1 35 2 1 4 3
2 18 101 PC 3 9
3 67 103 9 102 4
4 24 12 47 14 1
5 4 131 150 103 22
6 1 21 27 DNP 91
7 15 1 PC 2 7
8 71 8 7 9 28
9 3 3 18 24 13
10 86 10 44 122 69
11 64 13 39 95 58
12 19 143 15 DNP 47
13 8 23 5 46 20
14 17 5 PC 1 37
15 PC 43 2 161 12
16 43 145 76 26 46
17 51 136 DNP 124 207
18 89 6 52 8 164
19 36 9 110 16 115
20 94 86 DNP DNP 39

The compilation table below shows that DL are close to LBs in the amount of turnover they have in the top 20.  While 40% of top 5 LBs repeat a top 5 performance only 36% of DL repeat a top 5 performance.  That might not seem like very good odds but the top 3-5 DL are fantasy game changers and securing one should be a top priority.  61% of all DL repeat a top 20 performance but that number is severely depressed by the bottom 25% of the top 20.  DL in the top 15 repeat a top 20 performance at a 70% clip but the DL ranked 16-20 only do so at a 36% clip.

Defensive Linemen
Rank 2005 2006 2007 2008 2009 Avg.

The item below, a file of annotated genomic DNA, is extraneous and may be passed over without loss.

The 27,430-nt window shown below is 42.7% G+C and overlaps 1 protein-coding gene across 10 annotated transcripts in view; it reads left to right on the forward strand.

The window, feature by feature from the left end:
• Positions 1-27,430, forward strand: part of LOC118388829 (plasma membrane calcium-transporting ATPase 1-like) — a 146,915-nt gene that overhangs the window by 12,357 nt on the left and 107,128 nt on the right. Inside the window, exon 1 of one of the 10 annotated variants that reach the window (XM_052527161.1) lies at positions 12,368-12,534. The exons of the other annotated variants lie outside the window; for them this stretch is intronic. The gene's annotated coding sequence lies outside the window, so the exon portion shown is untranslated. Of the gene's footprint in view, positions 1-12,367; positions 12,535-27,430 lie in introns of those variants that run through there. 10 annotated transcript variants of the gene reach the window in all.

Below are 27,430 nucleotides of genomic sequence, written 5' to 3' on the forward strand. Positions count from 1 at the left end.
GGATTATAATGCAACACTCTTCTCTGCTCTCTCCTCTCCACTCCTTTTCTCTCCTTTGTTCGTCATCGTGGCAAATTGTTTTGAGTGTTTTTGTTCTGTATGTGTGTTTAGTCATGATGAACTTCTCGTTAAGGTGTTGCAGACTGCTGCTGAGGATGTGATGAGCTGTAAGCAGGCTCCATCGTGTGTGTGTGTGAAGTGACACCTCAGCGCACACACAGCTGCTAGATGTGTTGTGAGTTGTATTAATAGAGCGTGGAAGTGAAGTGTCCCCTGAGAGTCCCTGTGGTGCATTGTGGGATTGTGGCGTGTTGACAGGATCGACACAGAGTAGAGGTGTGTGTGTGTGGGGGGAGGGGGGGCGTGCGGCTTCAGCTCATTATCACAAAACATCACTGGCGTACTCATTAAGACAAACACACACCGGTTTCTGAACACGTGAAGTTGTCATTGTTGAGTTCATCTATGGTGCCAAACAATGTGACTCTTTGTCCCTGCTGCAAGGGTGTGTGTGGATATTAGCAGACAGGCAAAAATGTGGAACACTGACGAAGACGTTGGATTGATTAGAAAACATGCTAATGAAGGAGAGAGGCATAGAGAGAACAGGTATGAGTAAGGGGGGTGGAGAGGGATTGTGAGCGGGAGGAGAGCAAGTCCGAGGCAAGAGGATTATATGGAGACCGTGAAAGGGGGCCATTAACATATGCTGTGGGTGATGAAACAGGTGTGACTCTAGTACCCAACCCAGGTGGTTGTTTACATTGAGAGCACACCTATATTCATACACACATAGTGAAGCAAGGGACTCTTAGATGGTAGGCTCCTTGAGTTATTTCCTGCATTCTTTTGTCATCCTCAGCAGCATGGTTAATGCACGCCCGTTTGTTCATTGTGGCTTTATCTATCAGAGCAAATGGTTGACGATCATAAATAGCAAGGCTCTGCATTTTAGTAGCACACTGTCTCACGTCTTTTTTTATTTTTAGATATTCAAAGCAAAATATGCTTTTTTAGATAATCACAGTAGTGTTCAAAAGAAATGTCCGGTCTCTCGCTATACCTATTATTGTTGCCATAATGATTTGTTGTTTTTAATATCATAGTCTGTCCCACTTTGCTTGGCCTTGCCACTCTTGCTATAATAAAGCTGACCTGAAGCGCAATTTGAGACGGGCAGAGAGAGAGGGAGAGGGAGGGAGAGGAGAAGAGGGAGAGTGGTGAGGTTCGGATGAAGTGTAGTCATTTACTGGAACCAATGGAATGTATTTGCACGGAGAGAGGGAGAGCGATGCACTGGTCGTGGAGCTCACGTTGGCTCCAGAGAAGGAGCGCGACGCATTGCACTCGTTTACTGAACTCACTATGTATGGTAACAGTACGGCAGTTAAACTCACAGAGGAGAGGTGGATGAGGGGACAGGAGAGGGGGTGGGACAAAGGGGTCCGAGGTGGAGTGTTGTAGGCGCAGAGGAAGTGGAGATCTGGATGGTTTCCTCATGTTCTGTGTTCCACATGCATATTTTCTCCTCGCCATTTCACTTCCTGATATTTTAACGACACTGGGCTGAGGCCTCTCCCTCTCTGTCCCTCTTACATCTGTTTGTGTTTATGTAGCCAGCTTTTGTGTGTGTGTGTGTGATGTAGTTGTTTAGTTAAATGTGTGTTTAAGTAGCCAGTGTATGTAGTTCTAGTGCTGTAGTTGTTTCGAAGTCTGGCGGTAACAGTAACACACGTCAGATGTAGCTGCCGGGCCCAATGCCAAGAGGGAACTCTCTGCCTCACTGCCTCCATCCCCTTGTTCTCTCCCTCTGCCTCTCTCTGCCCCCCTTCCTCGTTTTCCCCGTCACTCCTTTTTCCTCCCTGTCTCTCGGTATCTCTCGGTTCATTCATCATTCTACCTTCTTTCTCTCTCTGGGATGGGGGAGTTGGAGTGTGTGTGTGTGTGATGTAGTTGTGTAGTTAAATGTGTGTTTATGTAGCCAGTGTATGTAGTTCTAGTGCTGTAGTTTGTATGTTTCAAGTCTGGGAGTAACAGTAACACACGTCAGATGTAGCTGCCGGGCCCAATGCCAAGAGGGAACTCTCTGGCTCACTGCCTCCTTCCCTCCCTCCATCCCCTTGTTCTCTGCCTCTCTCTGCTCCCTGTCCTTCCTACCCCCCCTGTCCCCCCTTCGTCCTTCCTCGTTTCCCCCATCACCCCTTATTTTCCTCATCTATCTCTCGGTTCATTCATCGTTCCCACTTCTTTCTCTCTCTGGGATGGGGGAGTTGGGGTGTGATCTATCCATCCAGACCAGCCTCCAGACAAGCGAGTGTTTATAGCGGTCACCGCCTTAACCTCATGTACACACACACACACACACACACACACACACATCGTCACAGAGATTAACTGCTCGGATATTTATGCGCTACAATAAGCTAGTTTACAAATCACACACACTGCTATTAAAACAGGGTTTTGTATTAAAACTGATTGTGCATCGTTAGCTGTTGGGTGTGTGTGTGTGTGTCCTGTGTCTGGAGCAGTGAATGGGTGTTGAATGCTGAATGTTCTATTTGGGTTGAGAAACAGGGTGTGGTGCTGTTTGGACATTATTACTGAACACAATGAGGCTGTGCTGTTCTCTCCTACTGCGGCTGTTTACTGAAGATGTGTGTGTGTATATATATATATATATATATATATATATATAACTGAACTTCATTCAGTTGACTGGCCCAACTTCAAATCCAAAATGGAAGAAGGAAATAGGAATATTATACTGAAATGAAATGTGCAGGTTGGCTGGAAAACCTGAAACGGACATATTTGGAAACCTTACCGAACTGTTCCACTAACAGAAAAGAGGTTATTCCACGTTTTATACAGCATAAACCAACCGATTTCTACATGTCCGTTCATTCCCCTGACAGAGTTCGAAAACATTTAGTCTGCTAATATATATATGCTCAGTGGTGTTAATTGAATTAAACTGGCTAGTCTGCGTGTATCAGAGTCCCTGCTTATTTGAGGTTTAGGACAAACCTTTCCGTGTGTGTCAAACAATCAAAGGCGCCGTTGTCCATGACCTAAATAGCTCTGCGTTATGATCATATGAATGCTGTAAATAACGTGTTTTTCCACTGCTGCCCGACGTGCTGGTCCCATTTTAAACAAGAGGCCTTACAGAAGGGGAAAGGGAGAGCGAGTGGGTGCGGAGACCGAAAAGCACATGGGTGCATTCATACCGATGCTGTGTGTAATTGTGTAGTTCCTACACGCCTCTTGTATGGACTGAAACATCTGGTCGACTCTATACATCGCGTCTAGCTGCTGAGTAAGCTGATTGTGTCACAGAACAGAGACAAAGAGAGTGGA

Top 20 8 10 7 8 8 8.2
21-50 12 13 11 11 14 12.2
51+ 7 7 4 6 6 6

Now we move onto the DB position.  You know, the guys that run like the wind and tackle like a matador swings a red cape.  Sure, not all DBs run like the wind and some even hit like a Mack truck but for the most part, you get the point.  The point being that probably playing the least violent position on the field you would expect that there would be much less turnover at the DB position.  Yet, the table below shows the exact opposite.  The DB position easily has the highest turnover of all defensive positions.  On top of that, the risk of turnover does not seem to be mitigated by the top performers either.  I started the research for this article expecting to prove the point that the DB position is so deep that you need not reach for one early or often in a draft.  While the position is extremely deep (2005-2009 average number of DBs scoring 100+ fantasy points is 127), the amount of turnover at the position is what really took me by surprise.
The amount of red in the table below almost calls for an R rating.

Defensive Backs
Previous Year 2005 2006 2007 2008 2009
1 240 2 126 82 29
2 3 18 24 77 4
3 144 3 45 45 26
4 150 11 10 71 103
5 203 92 143 257 84
6 65 8 36 101 38
7 1 35 6 22 80
8 32 32 154 9 16
9 24 10 DNP 36 34
10 85 40 48 72 87
11 12 6 18 41 36
12 8 48 65 213 13